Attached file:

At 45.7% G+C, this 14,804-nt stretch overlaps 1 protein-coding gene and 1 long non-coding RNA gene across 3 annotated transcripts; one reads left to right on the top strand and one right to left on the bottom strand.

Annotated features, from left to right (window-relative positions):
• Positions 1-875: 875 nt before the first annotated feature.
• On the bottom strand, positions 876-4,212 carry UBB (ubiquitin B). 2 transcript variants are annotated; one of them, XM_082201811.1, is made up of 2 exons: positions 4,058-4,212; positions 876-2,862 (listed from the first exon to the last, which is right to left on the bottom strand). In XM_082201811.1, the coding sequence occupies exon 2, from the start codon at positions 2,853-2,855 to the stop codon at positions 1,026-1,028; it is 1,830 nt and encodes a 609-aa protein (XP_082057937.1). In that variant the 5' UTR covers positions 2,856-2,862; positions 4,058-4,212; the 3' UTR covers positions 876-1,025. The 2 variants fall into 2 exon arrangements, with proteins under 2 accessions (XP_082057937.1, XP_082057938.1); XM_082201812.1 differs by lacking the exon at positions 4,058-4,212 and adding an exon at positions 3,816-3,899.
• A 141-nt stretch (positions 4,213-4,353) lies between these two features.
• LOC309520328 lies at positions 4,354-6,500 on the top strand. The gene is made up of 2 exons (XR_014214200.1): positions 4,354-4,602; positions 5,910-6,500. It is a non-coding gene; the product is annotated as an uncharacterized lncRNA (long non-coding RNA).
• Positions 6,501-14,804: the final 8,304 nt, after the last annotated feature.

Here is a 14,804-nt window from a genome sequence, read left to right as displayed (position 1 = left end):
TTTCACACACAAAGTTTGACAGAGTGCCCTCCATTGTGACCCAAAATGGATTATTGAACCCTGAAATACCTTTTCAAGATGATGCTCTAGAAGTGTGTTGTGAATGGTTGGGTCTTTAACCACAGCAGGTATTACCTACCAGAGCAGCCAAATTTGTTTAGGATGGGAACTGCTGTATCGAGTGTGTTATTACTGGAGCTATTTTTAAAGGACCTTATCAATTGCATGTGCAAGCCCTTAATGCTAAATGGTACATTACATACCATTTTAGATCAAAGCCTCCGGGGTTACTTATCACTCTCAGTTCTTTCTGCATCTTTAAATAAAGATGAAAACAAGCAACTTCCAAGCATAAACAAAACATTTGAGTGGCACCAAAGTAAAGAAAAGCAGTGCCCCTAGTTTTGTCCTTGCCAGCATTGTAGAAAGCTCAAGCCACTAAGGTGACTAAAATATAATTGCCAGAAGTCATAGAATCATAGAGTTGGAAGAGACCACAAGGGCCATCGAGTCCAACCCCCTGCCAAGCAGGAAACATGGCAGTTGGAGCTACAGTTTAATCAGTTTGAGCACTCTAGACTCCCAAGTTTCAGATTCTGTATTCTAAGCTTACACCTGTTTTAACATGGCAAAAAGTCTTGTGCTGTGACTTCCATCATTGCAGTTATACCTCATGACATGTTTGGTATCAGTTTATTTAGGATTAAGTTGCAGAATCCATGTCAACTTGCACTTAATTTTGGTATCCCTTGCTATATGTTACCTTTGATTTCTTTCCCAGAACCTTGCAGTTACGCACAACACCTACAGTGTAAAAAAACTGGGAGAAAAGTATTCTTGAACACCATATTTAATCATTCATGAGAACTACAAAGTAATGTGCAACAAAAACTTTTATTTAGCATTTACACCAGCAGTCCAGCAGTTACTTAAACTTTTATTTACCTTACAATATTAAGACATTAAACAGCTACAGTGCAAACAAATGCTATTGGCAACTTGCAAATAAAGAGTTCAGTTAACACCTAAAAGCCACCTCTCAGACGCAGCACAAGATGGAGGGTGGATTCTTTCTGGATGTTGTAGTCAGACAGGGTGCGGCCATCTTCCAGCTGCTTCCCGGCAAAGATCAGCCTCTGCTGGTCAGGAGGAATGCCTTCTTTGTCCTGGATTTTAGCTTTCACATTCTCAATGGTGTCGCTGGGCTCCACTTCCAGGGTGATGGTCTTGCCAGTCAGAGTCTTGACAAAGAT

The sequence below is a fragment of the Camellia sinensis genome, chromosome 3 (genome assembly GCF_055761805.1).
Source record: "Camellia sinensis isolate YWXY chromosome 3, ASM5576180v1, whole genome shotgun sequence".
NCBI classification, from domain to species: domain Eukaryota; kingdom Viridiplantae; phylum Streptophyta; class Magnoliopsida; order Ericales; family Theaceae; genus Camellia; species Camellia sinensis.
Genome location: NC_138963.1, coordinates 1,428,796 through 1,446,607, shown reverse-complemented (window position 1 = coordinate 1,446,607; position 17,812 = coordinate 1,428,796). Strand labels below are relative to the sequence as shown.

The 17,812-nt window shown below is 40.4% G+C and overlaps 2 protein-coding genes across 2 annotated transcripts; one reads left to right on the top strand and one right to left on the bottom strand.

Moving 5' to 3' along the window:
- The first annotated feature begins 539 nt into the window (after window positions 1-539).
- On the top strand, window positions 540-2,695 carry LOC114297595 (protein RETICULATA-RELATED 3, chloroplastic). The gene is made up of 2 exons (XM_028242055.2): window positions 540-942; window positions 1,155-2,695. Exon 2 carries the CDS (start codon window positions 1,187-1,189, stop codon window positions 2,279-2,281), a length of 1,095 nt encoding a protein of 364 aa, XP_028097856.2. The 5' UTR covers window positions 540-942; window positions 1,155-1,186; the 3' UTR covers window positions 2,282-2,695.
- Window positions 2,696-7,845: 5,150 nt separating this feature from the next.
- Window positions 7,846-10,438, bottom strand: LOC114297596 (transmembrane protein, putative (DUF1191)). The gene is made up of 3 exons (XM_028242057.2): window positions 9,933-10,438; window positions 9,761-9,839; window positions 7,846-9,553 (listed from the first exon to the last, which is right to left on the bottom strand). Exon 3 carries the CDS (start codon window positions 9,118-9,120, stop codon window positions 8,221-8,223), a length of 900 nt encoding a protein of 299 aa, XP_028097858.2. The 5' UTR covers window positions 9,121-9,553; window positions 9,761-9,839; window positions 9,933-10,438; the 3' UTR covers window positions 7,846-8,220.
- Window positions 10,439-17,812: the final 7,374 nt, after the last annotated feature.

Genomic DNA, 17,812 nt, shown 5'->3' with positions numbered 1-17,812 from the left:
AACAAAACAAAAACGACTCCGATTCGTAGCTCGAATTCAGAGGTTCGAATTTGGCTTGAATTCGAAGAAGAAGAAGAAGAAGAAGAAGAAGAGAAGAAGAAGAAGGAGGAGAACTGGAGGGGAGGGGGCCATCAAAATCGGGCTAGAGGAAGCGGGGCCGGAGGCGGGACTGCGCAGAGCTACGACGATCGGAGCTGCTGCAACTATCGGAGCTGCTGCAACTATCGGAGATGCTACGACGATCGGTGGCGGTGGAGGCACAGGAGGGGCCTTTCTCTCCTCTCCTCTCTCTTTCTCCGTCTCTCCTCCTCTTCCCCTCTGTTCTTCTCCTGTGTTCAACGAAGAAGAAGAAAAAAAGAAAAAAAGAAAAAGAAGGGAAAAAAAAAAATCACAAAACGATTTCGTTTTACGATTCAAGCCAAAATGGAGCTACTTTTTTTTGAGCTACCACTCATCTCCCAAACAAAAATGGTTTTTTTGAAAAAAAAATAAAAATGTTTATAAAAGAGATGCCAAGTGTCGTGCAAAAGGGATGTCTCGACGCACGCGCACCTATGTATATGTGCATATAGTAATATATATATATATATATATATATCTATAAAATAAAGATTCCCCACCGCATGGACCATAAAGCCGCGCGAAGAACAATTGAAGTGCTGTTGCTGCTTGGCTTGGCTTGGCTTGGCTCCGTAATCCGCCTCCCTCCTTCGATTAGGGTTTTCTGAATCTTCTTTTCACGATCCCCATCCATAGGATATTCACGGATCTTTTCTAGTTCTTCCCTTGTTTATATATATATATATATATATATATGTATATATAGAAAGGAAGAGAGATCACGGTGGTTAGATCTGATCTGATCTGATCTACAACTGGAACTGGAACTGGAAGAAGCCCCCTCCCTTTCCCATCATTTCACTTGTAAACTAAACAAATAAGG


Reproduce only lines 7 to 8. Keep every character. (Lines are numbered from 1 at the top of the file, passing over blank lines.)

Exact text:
• Positions 6,501-14,804: the final 8,304 nt, after the last annotated feature.

Here is a 14,804-nt window from a genome sequence, read left to right as displayed (position 1 = left end):